As the president of a country that has been intensely engaged in the outcomes of regional conflicts as well as domestic polarization in several areas, Abdullah Gül has given a message of unity, presenting the long-neglected European Union full membership goal as one of the main targets requiring nationwide solidarity.
Gül, who as foreign minister had been a key architect of the process leading to the start of full membership negotiations in the autumn of 2005, used a message marking the start of Eid al-Fitr today as an opportunity to popularize the EU issue on the national agenda.
“Very important projects are being implemented in our country, which has risen to the rating of investable in the entire world. The acquisitions Turkey possesses and the values it embraces also show its rising power,” Gül said in a written message on Aug. 7, the eve of Eid.
“That’s why we need to know the value of our country. We all closely know how tensions, polarizations and repetition of old mistakes have brought grief and only grief in the past; have harmed our country’s image; and have wasted our energy. We have all seen together how lawless and violent incidents disrupted the serenity of the entire country. No doubt, it should also not be forgotten that the expression of democratic reactions and societal demands and objections, on legitimate grounds, without harming serenity and without resorting to violence are indispensable elements of our democracy,” Gül said.
“Now it is a must for everybody to focus on our hopeful tomorrows by seeing all of these [facts]. We need to focus on big targets that will carry Turkey above the contemporary civilization level, such as European Union membership, and we need to be in further solidarity,” the president, who has held this post since 2007, said.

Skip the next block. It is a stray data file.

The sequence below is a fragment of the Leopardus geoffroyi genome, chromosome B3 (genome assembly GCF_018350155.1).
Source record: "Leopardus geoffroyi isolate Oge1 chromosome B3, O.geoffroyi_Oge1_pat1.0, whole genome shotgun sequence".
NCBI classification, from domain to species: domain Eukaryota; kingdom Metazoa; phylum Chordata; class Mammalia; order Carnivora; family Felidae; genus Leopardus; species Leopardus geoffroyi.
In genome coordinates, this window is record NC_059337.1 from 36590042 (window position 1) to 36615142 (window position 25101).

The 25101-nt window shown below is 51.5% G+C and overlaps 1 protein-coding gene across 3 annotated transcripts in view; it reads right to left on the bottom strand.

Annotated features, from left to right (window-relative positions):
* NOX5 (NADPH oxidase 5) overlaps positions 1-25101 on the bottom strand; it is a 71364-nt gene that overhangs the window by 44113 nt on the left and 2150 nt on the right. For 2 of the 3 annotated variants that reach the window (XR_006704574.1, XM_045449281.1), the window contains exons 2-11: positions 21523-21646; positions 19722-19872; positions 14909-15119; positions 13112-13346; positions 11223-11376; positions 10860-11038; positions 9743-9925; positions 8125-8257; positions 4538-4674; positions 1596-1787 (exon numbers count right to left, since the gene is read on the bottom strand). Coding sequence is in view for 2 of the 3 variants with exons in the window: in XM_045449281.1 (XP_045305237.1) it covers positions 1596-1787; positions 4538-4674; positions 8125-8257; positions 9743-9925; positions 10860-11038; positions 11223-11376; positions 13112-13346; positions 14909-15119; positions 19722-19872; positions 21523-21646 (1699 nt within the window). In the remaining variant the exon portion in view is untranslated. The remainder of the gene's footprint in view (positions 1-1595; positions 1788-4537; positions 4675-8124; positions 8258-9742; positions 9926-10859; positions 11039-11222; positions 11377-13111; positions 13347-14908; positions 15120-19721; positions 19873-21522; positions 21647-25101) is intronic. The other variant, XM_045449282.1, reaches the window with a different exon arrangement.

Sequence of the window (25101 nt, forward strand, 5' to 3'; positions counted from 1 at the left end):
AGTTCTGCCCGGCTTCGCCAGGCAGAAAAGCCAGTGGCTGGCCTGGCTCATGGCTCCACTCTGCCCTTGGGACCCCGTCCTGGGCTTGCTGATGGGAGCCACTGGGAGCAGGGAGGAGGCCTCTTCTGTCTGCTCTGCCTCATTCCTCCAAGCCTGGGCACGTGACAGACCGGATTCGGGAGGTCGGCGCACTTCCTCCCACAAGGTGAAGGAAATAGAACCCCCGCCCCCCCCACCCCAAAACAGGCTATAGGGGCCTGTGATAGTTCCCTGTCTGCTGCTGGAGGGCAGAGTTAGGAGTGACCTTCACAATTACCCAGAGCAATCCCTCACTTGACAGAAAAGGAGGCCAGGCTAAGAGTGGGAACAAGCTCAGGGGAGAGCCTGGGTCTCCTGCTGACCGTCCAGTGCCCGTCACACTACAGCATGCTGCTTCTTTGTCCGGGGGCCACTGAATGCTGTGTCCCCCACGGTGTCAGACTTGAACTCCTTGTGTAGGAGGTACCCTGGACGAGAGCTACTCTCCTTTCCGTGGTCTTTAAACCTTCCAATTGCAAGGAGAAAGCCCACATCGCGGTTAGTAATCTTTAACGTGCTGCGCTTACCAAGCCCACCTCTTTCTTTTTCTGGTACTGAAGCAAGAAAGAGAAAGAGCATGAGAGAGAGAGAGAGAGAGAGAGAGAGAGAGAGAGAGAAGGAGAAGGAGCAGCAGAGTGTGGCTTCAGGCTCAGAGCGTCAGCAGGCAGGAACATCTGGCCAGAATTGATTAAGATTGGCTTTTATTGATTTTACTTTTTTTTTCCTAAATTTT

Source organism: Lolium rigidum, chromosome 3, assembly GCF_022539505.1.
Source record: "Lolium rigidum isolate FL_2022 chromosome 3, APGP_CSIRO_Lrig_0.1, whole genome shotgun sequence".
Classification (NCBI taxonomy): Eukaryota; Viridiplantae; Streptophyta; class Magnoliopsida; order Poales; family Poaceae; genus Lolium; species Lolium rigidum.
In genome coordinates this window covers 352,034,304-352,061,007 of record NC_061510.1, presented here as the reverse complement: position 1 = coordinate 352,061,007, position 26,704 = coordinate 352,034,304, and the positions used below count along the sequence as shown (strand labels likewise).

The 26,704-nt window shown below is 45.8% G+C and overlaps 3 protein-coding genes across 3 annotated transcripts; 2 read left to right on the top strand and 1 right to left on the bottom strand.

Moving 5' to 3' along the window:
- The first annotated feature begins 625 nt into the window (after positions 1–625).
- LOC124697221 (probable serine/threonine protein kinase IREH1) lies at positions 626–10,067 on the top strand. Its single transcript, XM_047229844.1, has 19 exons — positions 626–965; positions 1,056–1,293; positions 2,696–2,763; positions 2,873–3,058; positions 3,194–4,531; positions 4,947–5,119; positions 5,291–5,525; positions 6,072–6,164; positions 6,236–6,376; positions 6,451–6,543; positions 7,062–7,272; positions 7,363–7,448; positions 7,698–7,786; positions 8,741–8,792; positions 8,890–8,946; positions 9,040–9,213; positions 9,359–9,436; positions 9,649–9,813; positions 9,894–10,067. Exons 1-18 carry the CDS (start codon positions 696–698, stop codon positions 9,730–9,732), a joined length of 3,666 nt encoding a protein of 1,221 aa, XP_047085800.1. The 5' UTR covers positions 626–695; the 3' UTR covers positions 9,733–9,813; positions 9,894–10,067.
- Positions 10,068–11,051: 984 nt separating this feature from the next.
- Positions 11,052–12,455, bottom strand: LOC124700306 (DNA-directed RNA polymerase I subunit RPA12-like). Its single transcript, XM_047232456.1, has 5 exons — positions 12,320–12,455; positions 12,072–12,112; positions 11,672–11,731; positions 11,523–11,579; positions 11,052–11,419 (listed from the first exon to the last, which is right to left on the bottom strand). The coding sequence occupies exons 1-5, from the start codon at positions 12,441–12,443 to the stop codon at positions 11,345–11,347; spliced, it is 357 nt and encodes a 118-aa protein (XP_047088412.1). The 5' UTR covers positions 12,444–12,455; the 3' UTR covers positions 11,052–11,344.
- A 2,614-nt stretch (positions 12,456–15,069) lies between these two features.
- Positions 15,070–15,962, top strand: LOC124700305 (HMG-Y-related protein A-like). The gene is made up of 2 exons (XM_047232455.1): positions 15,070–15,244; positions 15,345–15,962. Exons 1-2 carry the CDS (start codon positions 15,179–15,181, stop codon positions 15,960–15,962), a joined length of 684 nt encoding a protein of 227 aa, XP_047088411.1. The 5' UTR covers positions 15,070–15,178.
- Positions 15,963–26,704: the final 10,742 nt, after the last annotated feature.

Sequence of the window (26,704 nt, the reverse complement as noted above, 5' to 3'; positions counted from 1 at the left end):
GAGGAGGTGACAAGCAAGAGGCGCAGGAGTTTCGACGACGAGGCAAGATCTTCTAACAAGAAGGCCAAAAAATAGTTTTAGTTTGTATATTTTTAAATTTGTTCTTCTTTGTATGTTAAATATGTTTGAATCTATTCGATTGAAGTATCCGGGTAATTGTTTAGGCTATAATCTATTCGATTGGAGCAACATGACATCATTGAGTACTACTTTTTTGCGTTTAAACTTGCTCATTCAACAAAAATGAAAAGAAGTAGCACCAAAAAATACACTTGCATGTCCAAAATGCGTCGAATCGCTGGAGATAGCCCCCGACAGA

The message was also a reference to the onetime “ultimate goal” set by the founder of the Republic of Turkey, Mustafa Kemal Atatürk, for the nation.
At the time, Atatürk set the ultimate goal for Turkey as “catching up with contemporary civilization, and, if possible, surpassing it.”
The most recent crisis in the already-stalled Turkey-EU relations was experienced after Ankara’s crackdown on anti-government protesters during the Gezi Park unrest.
Brussels postponed the negotiations until fall, but said the path to Turkey’s membership was still open.
Turkey became an associate of the bloc in the 1960s, but accession talks launched in 2005 became bogged down in a dispute over Greek Cyprus and opposition from Paris and Berlin.
Since 2005, Ankara has opened only 14 of the 35 policy chapters all EU candidate nations must successfully negotiate prior to membership. It has successfully closed only one.
The latest chapter, Chapter 22 on “Regional Policies and Coordination of Structural Instruments” was opened in June.
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